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What Is Angel Tax?


A recently proposed detail has Indian start-ups worried. These new age firms, that offer their shares to foreign investors, may have to pay ‘angel tax’, which was earlier only supposed to be paid for investments raised by resident Indian investors, as per a motion made in the Finance Bill, 2023.


GS III: Indian Economy

Dimensions of the Article:

  1. Angel Tax
  2. Proposed Change to Angel Tax
  3. Why are start-ups concerned?

Angel Tax

  • Angel Tax is a 30% tax levied on funding received by startups from external investors.
  • The tax is imposed when startups receive angel funding at a valuation higher than its ‘fair market value’.
  • It was introduced in 2012 under section 56(2)(vii b) to fight money laundering.
Why is Angel Tax Problematic?
  • There is no definitive way to measure the ‘fair market value’ of a startup.
  • Investors pay a premium for the idea and business potential, but tax officials seem to assess the value based on the net asset value at one point.
  • Startups find it difficult to justify the higher valuation to tax officials.
CBDT Notification on Angel Tax
  • In May 2018, the Central Board of Direct Taxes (CBDT) issued a notification exempting angel investors from the Angel Tax clause subject to certain terms and conditions specified by the Department of Industrial Policy and Promotion (DIPP) now renamed as the Department for Promotion of Industry and Internal Trade..
    • Despite the exemption notification, startups still face a host of challenges to get the exemption.

Proposed Change to Angel Tax

  • The Finance Bill, 2023 has proposed an amendment to Section 56(2) VII B of the Income Tax Act.
  • The provision previously stated that an unlisted company (such as a startup) receiving equity investment from a resident that exceeds the face value of the shares, would be counted as income and subject to tax under “Income from other sources”.
  • The proposed amendment extends this provision to include foreign investors, meaning that funding received by a startup from a foreign investor will now also be taxed as income.
  • The tax applies if the fair market value of the start-up shares is higher than the amount offered to the investor.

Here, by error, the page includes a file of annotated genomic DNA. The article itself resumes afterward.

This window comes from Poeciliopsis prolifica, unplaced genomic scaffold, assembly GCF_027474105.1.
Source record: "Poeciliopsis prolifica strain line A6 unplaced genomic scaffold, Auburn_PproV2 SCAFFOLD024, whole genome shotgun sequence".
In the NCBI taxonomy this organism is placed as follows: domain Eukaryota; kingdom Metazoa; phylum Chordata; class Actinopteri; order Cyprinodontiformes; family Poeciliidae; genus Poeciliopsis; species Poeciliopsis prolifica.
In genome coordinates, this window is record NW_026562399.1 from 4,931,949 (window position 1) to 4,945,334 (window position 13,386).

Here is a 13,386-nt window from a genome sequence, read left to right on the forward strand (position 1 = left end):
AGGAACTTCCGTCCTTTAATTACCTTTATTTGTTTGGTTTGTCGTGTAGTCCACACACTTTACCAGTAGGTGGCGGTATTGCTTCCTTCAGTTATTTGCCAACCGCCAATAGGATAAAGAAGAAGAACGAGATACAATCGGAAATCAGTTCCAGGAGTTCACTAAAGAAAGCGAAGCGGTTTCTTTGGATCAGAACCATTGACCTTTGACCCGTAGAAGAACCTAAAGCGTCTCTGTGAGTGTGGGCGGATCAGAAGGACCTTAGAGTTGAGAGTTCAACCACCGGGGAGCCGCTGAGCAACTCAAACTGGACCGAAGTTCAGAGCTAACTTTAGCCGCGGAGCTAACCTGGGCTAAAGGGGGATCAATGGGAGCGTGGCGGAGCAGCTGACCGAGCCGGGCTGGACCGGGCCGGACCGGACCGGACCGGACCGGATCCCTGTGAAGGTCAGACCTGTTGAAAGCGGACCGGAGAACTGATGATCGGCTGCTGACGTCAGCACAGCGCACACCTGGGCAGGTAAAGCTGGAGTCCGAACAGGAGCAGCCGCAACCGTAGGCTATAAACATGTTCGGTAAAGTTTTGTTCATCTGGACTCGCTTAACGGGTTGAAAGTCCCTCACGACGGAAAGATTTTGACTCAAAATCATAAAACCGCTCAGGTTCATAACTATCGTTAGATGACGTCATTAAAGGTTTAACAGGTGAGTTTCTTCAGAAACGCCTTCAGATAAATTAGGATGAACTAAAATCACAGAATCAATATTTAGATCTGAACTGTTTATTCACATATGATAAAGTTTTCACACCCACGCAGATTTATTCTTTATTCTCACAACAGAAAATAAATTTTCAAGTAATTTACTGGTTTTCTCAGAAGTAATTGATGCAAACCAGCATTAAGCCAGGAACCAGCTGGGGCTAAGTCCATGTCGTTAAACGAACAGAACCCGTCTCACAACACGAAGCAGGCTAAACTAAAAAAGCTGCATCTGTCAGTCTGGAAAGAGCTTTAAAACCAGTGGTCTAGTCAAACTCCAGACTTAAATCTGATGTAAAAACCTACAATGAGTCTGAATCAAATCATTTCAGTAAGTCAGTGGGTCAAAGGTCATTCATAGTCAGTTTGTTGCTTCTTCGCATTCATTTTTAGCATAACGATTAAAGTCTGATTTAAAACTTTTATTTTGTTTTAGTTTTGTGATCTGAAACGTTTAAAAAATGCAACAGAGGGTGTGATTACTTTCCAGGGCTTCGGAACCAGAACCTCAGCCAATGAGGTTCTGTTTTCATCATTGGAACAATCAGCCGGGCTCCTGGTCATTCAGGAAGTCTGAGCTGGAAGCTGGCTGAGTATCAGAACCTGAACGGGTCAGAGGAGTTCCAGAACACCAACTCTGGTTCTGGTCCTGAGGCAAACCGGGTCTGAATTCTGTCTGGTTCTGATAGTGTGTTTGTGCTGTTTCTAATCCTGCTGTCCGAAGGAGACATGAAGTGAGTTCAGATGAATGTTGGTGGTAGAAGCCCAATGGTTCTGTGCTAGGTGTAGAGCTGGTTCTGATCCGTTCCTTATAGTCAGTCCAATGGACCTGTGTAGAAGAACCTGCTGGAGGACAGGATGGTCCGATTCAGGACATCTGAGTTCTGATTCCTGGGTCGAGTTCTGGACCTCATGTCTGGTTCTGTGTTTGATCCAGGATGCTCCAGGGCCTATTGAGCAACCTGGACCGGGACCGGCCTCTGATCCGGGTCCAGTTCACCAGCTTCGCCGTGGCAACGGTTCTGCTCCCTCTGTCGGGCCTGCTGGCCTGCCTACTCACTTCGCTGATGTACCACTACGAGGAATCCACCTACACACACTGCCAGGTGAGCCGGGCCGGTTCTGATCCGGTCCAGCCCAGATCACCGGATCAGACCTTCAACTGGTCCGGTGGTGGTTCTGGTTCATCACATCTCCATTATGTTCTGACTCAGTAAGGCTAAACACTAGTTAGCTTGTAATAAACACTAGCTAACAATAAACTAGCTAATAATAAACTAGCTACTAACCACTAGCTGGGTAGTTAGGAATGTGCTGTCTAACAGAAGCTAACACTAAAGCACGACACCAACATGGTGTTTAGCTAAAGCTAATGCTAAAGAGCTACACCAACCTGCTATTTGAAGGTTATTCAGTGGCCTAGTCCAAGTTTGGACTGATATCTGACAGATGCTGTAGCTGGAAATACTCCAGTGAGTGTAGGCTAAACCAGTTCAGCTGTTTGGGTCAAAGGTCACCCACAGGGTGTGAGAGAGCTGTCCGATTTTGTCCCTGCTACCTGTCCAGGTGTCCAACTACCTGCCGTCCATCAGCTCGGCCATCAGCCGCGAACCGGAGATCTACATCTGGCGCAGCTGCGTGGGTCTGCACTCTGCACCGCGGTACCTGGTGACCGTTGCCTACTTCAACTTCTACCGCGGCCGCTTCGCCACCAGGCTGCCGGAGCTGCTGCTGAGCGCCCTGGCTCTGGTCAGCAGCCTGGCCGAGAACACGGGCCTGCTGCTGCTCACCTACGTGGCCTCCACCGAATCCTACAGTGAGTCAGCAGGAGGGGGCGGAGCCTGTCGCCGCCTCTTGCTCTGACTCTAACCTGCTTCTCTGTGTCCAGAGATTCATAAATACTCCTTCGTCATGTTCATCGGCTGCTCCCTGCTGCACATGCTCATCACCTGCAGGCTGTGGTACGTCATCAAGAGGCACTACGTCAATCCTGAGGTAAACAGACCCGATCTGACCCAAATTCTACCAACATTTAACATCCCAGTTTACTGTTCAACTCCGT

• For instance, if the fair market value of a start-up share is Rs 10 apiece, and in a subsequent funding round they offer it to an investor for Rs 20, then the difference of Rs 10 would be taxed as income.
  • The angel tax was first introduced in 2012 with the intention to prevent the generation and use of unaccounted money through the subscription of shares in a closely held company.

Why are start-ups concerned?

  • Funding Drop: According to a report by PwC India, funding for India’s start-ups dropped by 33% to $24 billion in 2022 compared to the previous year.
  • Importance of Foreign Investors: Foreign investors are a crucial source of funding for start-ups and have helped increase their valuation. Notable investors like Tiger Global have invested in over a third of the start-ups that have achieved a unicorn status with a valuation of at least $1 billion.
  • Impact on Non-Resident Investors: The proposed change includes foreign investors in the scope of the tax, which was previously not the case. This has raised concerns as it could impose additional tax liabilities on foreign investors for their investments in start-ups.
  • Concerns about the Re-introduction: The re-introduction of the tax is seen as counter-intuitive to the efforts to attract startups back to India and could instead encourage start-ups to flip overseas.
  • Lack of Clarity: There is confusion and concern among start-ups about the impact of the proposed change as they fear it could negatively affect the flow of funding from foreign investors.

-Source: Indian Express

March 2024